US, Allies to Impose New Russia Sanctions, Export Controls, Official Says
The U.S. and its allies are planning a “renewed effort” to counter Russia’s sanctions evasion tactics, Treasury Deputy Secretary Wally Adeyemo said this week, speaking during a Feb. 21 event hosted by the Council on Foreign Relations. He said part of the effort will include new sanctions and export controls, more enforcement cooperation with allies and more direct conversations with companies that are still doing business with Russia.
“We will use all of our economic tools to give countries, companies and individuals a choice: to do business with a coalition representing half of the global economy, or to provide material support to Russia,” Adeyemo said.
Although the new effort will look to “rigorously enforce the sanctions and export controls we've already put in place,” Adeyemo said, companies can expect new restrictions. The U.S. will “further tighten our export controls and sanctions to go after some of these dual-use goods that we know are furthering their war effort,” he said, adding that the EU is “committed” to taking similar actions.
While he didn’t give specifics, Adeyemo said the administration wants to “shut down the specific channels through which Russia attempts to equip and fund its military.” Despite broad, multilateral export restrictions, researchers say Russian defense equipment still relies on Western technology, and the country has worked to build new supply routes to access Western microelectronics, including through “transshipment hubs” and other “clandestine” networks (see 2208090044).
Adeyemo said the new controls will look to close off those routes and limit Russia’s ability to acquire semiconductors and other technologies from commercial products. “The Kremlin has sought to backfill lost inputs by repurposing goods, like chips that come from non-military electronics like refrigerators, and retooling manufacturing facilities to produce the goods it needs to support its war effort,” he said. “Our counter evasion efforts will deny Russia access to the dual-use goods being used for the war and cut off these repurposed manufacturing facilities from the inputs they need to fill Russia's production gaps.”
The “final element” of the renewed effort will be placing more “pressure” on companies in countries that “we know are allowing or facilitating evasion,” Adeyemo said. He said some nations, despite publicly denouncing Russia’s invasion of Ukraine, “are falling short of their obligations to enforce the sanctions.”
The U.S. and allies are meeting with companies and banks in those countries to “tell them directly” that they will be subject to sanctions if they don’t comply with U.S. controls. “The cost of doing business with Russia and violation of our policies is a steep one,” Adeyemo said. “And companies and financial institutions should not wait for their governments to make the decisions for them.”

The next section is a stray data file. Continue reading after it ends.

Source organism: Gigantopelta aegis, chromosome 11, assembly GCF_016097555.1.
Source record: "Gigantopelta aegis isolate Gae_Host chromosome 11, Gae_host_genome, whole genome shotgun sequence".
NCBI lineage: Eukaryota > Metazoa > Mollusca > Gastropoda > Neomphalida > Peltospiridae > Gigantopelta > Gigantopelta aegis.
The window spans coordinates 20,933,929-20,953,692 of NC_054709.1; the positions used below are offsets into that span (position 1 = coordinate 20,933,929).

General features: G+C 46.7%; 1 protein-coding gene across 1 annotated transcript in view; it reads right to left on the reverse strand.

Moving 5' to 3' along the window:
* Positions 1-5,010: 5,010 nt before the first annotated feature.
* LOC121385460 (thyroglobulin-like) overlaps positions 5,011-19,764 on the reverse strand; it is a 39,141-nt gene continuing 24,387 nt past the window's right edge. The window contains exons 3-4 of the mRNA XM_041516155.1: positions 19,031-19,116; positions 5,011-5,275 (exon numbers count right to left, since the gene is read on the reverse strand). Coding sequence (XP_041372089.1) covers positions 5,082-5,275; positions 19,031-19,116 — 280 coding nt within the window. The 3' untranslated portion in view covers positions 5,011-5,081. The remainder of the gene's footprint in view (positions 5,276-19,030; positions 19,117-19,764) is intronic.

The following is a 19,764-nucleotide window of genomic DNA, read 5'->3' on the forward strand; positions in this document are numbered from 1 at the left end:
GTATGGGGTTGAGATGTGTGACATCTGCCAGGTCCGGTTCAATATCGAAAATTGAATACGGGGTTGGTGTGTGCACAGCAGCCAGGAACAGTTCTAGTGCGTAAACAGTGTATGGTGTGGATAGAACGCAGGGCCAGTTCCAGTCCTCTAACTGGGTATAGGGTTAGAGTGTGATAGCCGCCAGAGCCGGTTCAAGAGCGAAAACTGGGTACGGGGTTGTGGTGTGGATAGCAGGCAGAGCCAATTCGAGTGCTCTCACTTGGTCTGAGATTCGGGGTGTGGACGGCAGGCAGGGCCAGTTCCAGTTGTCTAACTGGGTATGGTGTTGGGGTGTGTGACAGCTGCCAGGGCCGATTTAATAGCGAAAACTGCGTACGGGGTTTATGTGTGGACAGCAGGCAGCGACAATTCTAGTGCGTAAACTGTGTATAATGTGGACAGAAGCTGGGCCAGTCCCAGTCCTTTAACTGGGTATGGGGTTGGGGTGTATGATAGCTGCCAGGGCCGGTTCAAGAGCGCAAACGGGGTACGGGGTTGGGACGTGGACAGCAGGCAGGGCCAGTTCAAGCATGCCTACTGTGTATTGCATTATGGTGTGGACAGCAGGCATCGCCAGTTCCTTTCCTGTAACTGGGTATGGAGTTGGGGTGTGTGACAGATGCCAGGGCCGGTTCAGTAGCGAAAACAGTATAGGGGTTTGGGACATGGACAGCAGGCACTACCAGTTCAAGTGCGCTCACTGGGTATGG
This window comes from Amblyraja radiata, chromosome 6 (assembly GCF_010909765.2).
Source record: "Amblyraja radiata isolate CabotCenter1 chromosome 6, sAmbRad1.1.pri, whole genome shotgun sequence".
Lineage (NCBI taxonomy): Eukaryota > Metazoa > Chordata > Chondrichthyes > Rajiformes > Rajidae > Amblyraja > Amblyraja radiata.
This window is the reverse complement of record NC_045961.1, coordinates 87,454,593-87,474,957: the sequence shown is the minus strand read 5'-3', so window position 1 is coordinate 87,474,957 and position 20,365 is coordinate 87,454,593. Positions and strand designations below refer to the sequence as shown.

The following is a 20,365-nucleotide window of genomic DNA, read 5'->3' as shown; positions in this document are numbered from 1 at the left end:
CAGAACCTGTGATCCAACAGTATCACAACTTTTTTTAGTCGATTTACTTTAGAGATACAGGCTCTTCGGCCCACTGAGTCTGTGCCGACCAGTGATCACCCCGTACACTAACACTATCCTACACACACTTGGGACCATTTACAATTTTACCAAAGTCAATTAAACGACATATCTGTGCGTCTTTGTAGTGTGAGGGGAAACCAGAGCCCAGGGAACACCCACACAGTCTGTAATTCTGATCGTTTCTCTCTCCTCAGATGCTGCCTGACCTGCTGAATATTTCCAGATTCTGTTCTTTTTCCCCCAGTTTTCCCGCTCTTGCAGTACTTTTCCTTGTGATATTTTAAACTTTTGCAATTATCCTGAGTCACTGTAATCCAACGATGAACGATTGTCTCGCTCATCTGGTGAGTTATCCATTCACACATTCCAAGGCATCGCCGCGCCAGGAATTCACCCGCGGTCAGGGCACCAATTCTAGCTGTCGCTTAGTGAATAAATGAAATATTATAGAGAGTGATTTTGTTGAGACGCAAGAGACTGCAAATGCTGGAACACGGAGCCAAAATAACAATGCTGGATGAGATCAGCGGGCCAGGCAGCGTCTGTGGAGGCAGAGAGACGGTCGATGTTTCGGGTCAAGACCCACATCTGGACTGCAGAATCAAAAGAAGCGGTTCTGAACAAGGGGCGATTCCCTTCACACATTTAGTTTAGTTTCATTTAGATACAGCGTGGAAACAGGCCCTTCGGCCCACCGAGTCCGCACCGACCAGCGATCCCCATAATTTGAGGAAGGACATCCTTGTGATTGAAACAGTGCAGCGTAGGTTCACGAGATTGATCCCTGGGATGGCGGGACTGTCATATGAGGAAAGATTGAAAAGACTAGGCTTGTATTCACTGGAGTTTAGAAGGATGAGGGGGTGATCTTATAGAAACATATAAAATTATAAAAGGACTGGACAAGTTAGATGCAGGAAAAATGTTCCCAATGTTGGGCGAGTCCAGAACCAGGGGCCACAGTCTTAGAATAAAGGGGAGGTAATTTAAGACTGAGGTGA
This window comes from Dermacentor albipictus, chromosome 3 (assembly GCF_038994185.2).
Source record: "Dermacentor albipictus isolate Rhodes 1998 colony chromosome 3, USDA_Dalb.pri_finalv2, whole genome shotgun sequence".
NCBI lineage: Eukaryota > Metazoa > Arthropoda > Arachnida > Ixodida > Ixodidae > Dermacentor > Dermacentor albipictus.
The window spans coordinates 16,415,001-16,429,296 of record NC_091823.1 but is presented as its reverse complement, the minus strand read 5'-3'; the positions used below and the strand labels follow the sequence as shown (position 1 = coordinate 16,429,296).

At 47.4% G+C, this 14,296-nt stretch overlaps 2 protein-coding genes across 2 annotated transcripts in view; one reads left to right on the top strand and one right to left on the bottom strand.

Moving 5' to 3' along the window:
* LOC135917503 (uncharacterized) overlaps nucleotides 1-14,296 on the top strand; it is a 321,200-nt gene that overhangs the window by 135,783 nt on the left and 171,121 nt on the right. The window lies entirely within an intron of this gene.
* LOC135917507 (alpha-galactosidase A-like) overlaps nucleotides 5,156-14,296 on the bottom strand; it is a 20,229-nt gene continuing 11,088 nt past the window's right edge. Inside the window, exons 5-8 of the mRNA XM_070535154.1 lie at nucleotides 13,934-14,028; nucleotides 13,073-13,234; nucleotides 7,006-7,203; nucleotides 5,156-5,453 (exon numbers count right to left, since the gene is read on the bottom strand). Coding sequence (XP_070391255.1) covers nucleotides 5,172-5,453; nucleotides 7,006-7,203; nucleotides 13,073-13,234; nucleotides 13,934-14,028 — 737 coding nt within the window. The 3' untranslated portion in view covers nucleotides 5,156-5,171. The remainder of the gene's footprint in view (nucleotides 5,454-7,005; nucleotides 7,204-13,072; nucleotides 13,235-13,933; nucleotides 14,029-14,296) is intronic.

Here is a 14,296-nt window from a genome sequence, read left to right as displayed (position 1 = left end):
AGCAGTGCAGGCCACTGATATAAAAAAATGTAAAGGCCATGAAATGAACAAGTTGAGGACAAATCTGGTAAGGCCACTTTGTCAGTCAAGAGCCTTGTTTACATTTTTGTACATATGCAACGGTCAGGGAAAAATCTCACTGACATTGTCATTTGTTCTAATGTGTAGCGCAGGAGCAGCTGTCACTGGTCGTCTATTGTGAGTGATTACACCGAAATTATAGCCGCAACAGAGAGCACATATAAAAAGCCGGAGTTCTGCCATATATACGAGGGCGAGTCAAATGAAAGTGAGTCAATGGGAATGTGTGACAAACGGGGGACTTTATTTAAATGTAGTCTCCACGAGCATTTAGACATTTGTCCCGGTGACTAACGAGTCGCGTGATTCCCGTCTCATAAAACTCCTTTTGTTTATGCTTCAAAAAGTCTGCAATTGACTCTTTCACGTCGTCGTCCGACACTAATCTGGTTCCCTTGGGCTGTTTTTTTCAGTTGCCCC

Adeyemo's comments came as a group of EU member states tries to lobby the bloc to improve its ability to target Russian sanctions-evaders. The member states are considering a proposal that could allow the EU to impose trade restrictions on people or companies in and outside the EU that are supplying Russia with items to aid its war effort, Bloomberg reported Feb. 20.
The U.S. has specifically seen “troubling patterns” in countries that neighbor Russia, he said. The U.S. is providing “intelligence and actionable information” to those countries to help them “stamp out sanctions evasion in these jurisdictions.” And if they don’t follow through, Adeyemo warned, “we and our partners are prepared to use the various economic tools at our disposal to act on our own.”
But Adeyemo also said the warning extends beyond countries that neighbor Russia. “Fundamentally, for any jurisdiction, be it China, be it the [United Arab Emirates], be it a country that is neighboring Russia, the choice they're going to have to make is not only with regard to their economic relationship with the U.S.,” he said, “but their economic relationship with the other members of our coalition.”
Adeyemo also briefly touched on new potential outbound investment restrictions, suggesting new controls may be necessary to prevent U.S. companies from funding the ability of certain “adversaries” to develop advanced technologies (see 2302140083). “If we're concerned about the ability of adversaries to build up things like quantum computing, or to make investments that help them accelerate their defense production, we should ensure that our companies here are not assisting them in doing that,” he said. Adeyemo added that the administration is “thinking through what additional tools that we need in the toolkit” to impose those restrictions.